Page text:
We have received an ‘indicative capital programme‘ for the 2019-2020 accounting year. This shows that the planned works for Palace Road Estate are in four categories: (i) externals, (ii) water tanks and boosters, (iii) communal heating / distribution / control and (iv) electrics. No other Lambeth estate has work planned in as many as four categories. The draft programme will go to the council’s overview and scrutiny committee for their approval.
Perhaps as a result of our request during the visit of Chuka Umunna MP to the estate, the council has carried out an inspection to see what work is required to renovate the external elements of the buildings. The report can be downloaded here.
The report says that the following work is necessary:
- Total replacement of the roofs.
- Replacement of windows, including patio/balcony doors.
- Upgrading of doors to flats to meet fire safety standards.
- Repairs to balconies, “including timber replacement and replacement or alternative glazing”.
This work, together with the necessary structural repairs, is estimated to cost in the region of £10.5 million. We have been told that this work will form part of Lambeth’s capital works programme over several years, starting in the 2019-2020 budgetary year.
We have been provided with a report on a structural inspection that was carried out on 31st May and 1st June 2018. The inspection was made by structural engineers employed by Lambeth Council. It makes a number of interesting observations:
- Lack of routine maintenance, including painting timber cladding, repairing minor cracks in masonry and replacing damaged windows and glass panels on the balconies.
- Water ingress in concrete structural elements (lintels and floor slabs) leading to pieces of concrete falling from heights, leading to “health & safety risks to the residents and visitors to the buildings.”
- “A system of tree management should be set up and put in place to manage the trees in the estate in consultation with Lambeth’s Trees Section.” This comment will come as a surprise to service charge payers who are regularly charged significant sums for tree maintenance.
Despite the reported immediate risks from falling pieces of concrete, the council chose not to inform residents until their letter about initial works to make the concrete safe in mid-July.
The report asserts that “None of the defects mentioned above is considered as impairing the structural stability and integrity of the buildings at present.” However, since the inspection excluded the garages, above which many of the flats are built, PRERA has requested that the garages are also inspected.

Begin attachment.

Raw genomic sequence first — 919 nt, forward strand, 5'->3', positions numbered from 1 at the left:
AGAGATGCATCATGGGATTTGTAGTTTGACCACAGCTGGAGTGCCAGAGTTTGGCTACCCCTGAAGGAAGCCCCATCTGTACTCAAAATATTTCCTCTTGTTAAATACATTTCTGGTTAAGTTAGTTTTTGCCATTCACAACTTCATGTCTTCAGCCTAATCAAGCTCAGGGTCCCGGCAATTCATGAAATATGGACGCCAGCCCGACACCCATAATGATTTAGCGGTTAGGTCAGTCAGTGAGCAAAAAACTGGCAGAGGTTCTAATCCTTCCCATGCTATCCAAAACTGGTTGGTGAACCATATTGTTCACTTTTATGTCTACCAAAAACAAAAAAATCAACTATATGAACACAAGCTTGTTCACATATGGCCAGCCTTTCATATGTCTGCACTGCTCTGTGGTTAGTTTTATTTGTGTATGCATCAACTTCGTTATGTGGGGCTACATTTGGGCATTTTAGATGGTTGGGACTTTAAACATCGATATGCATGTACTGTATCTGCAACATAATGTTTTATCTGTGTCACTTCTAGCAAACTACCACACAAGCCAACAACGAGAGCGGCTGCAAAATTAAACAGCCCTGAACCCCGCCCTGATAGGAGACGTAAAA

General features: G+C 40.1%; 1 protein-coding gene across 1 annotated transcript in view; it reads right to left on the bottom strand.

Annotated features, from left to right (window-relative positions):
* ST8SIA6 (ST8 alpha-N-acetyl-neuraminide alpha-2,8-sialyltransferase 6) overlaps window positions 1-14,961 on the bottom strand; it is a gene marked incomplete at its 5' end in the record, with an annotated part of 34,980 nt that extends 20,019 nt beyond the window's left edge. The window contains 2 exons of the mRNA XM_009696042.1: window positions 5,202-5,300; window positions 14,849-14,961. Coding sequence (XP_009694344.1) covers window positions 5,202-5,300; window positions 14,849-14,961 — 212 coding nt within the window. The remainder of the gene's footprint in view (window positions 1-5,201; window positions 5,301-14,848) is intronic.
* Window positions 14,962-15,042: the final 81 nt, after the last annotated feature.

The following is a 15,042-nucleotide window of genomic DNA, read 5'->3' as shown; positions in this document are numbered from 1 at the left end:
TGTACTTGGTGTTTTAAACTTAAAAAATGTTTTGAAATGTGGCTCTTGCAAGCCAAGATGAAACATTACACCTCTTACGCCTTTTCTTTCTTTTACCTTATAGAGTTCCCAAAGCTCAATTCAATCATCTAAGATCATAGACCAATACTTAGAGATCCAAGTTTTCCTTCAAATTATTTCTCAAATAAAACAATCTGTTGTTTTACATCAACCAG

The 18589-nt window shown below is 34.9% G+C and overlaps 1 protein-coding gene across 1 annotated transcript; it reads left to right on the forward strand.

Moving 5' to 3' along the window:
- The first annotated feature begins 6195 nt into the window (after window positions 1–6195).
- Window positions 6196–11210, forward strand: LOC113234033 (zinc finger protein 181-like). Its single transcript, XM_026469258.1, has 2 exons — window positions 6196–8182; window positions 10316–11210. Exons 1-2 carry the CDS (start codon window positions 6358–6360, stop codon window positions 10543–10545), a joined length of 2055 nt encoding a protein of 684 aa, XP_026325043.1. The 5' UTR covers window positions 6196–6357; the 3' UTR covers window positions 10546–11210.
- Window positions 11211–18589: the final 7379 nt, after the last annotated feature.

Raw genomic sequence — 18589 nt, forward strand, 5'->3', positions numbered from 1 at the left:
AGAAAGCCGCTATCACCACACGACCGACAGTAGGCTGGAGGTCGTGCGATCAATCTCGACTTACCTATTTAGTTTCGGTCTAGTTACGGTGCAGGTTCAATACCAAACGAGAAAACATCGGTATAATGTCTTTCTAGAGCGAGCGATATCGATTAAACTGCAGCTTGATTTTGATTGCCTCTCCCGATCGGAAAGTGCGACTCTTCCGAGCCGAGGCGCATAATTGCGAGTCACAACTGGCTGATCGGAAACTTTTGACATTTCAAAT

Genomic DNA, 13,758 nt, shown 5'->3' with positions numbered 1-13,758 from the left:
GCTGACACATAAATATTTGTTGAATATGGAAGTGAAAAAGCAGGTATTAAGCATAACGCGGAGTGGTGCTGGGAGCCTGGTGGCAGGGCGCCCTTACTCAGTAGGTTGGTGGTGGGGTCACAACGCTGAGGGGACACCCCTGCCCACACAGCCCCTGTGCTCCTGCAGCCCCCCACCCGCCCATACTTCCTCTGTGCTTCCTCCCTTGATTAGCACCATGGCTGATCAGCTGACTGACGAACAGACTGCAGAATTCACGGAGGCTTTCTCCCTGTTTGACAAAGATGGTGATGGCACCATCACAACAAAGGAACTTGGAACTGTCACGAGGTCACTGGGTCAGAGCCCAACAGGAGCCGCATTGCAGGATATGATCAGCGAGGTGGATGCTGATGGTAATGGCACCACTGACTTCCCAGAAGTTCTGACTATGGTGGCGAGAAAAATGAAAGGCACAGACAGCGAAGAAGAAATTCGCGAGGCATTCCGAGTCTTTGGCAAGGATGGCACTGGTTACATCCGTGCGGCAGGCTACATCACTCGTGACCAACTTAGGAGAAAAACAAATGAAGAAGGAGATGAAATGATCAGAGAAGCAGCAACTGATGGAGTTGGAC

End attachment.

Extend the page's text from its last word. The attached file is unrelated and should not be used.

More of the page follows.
The committee have just been informed that the recent work to the Baly House balconies is intended to be permanent. Furthermore, several residents have apparently expressed their “joy and satisfaction with the new balcony panels”. Do you share this view, or do you think the new panels are an eyesore? Let us know.
Naturally, we have asked why this work was carried out without planning permission and without consulting or informing the residents. We will pass on any answers we get.
Last week some of the balconies on Baly House had their glass and wood removed and replaced with metal sheeting. This work was planned and undertaken without consultation with residents or PRERA, so it is not clear what is going on.
PRERA have asked the council these specific questions:
- What is the scope of the current works on the balconies? Has Baly House been identified as requiring the most urgent repair work? Which other balconies will be treated similarly with the metal sheeting, and when?
- What is the timescale for renovation of all the balconies in the original materials (wood and glass).
- When and how will residents be notified of the work on their balconies?
In addition, PRERA has raised concerns about stacks of glass, some of it broken, being left on the grass or leaning up against walls.
While PRERA has been campaigning for years for the balconies to be repaired and made safe, we want this work to be carried out in a safe, cost-effective and well-planned manner.
The PRERA committee have heard, informally, that the council is moving towards the renovation of the balconies across the estate. This is something that the committee has been campaigning for for years, due to their dangerously decrepit state.
We are told that a contractor has been chosen and will replace a small section of balustrade as a trail. We have enquired about whether planning permission is required and whether a Section 20 consultation should have been carried out. (If the cost is over £250 per leaseholder, then leaseholders must be consulted.) We will pass on further information when we hear it.